I had deep fried turkey out in Nowhere Blue Bayou, but that one had never seen a freezer… And when the turkey was gone I got deep fried thanksgiving gator…

        • A wooden deck is asking for trouble. A flat slab away from the house or any building is preferable. Drizzling ice cold rain and wind can be accounted for if you are fleet of foot. Also, don’t let the kids anywhere near it. I don’t even let them play ball in the same lot as I am. An errant shot can cause a disaster.

      • You got right. Putting a partly frozen turkey into the frier also puts you into contention for the Darwin Awards. To say nothing of the fact that it can destroy the deep frier and create a fire…..

        • Dead on accurate about the still frozen bird. Remember, I did the Fire fighter thing for a bit. Oil splashed/sprayed onto a propane flame will reach the flammable point quite rapidly.

          I have about 20 years of experience doing turkeys this way. I was introduced to it by my aunt who learned if from the locals that worked with her down in Avondale Shipyards.

          The bigest error that people make, other than the frozen bird, is having too much oil in the tank. All you need is just enough to cover the bird… but remember, it will float around a bit. The lid is very crucial in maintaining a steady temp. A slight breeze can suck the heat right off of the tank and drop the temperature of the oil.

          Personally, I use an infrared thermometer to track the temp, I find it far less cumbersome than the stick thermometer. Lift the lid, shoot the laser in a couple of times and do a quick average to find the temp.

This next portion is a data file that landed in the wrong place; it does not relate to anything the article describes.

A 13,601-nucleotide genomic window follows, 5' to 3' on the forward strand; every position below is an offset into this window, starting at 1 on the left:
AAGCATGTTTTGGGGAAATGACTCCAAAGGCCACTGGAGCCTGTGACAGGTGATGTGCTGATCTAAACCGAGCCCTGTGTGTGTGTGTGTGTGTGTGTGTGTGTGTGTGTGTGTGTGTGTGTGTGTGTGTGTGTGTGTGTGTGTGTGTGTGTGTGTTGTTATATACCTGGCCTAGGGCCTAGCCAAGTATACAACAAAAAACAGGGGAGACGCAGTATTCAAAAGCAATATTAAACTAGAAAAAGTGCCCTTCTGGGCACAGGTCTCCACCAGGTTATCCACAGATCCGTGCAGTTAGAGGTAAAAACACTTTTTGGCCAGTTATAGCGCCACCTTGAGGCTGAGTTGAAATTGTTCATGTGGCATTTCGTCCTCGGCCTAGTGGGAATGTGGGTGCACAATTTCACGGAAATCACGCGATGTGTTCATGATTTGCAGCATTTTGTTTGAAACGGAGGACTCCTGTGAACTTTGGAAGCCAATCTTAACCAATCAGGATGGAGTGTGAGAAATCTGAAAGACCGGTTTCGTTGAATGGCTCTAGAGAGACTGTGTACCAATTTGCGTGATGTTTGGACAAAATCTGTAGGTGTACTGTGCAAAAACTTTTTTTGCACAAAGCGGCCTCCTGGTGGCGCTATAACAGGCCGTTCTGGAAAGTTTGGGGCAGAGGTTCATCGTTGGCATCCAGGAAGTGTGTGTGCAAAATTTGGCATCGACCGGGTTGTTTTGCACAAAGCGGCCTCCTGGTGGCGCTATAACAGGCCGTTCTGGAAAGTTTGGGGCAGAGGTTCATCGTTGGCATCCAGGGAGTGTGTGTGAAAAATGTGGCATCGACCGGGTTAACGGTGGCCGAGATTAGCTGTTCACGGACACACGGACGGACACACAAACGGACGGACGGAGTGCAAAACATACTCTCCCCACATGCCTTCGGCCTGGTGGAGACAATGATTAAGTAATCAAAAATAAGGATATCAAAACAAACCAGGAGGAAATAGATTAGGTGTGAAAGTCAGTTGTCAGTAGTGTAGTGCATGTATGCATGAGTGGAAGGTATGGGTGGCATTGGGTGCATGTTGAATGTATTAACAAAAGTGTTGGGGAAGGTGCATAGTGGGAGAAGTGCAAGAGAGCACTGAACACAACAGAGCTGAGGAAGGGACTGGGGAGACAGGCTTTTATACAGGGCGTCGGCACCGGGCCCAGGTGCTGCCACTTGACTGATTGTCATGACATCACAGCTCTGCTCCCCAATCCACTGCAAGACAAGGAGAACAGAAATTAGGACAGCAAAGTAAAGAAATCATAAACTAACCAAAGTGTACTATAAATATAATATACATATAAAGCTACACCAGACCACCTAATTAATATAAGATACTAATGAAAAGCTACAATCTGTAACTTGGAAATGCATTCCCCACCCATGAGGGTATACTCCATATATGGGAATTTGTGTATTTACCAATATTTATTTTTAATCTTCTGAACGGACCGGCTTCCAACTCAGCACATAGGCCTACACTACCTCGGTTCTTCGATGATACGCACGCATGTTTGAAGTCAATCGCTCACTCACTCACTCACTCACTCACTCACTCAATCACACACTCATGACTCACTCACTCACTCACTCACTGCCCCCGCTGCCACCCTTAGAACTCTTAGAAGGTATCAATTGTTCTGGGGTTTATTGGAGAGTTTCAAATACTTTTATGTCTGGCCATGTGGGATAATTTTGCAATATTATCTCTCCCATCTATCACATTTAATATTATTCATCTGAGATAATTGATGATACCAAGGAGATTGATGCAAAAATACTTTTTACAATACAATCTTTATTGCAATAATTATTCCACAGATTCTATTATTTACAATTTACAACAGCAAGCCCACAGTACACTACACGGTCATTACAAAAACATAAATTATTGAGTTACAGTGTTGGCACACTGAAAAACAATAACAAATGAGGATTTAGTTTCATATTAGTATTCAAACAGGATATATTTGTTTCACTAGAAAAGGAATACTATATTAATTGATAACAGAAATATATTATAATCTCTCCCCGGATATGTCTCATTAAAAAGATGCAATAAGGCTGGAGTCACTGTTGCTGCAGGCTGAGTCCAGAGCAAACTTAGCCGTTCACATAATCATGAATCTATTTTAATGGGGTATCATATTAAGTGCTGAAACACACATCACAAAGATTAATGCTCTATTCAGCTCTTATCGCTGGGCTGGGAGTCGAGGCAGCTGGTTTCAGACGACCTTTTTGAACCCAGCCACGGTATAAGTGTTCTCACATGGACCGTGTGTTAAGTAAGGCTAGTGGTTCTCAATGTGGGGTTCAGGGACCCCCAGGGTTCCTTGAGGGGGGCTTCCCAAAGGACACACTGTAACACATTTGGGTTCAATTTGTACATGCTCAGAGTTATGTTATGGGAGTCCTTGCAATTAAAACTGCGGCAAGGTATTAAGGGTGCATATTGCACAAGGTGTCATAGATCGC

Here is a fire demonstration vid. One atrificiality that usually shows up in these videos, is that they will plop the turkey into the tank like a dumpling. That is just asking for trouble, and is probably why they do it… for the dramatic effect of a fryer gone wrong.

  7. if the weather was clear this i think would be among the best shows etna has put on over the past year will be interesting to see Borises views

  8. I think all of us in the volcano community should be praying for the next eruption to be at the Senkaku Islands. Preferably some kind of caldera forming event whereupon the islands slip under the surface of the ocean.

  9. Comet ISON just survived its first (extremely close) passage to the Sun but seriously faded in brightness. The question is now, what will happen, could be comet brighten again? Hopes are dim. But I would pretty much enjoy a surprise.

  10. I fear that my pie may or may not be made.

    → Run up to the grocery store to find that it is closed. (Thanksgiving)
    → Top off my gas tank since my idiot light came on. (Check your gauges dumbass, rare for me, but it happens)
    → Gird my loins for the dive into the morass that is Walmart.
    → After 30 minutes of cruising the parking lot, trying to find a space, give up in exasperation and head home, spotting a space over at the auto parts house (which is closed, I was going to walk in and buy something to cover that I was using their parking lot, maybe a set of plug wires.)
    → Walk across the street and enter the fray.
    → With no buggy availible, I am relegated to carrying eggs milk and coffee as I nudge my way through the crowd that is trying to scarf up the specials… such as flat screen TVs.
    → While in line for self checkout, lock eyes with some “I’m special” cretin that ducked under the crowd control ribbons so that he could cut in line. He says “hows it going!” I don’t answer and keep the poker faced “you are a f-tard” gaze going. He walks by and mutters “or not” to which I don’t give a shit. His follow on comment did not mesh at all with his earlier statement, so there for is is the full on idiot that I presumed him to be.
    → Overheard a deputy at the door chewing the fat with someone else, commenting that they had a dozen people there, but they were all inside watching the clientèle. Given the neighborhood, makes sense. They have a substation next door to the auto parts place that I mentioned earlier… and it was chilly outside. The fact that they are there is fully advertised by the large number of patrol cars along the sidewalk out front.

    Made it home after picking up the makings for White Russians for my wife. I still have my Whiskey, but opted to do Bloody Marys again.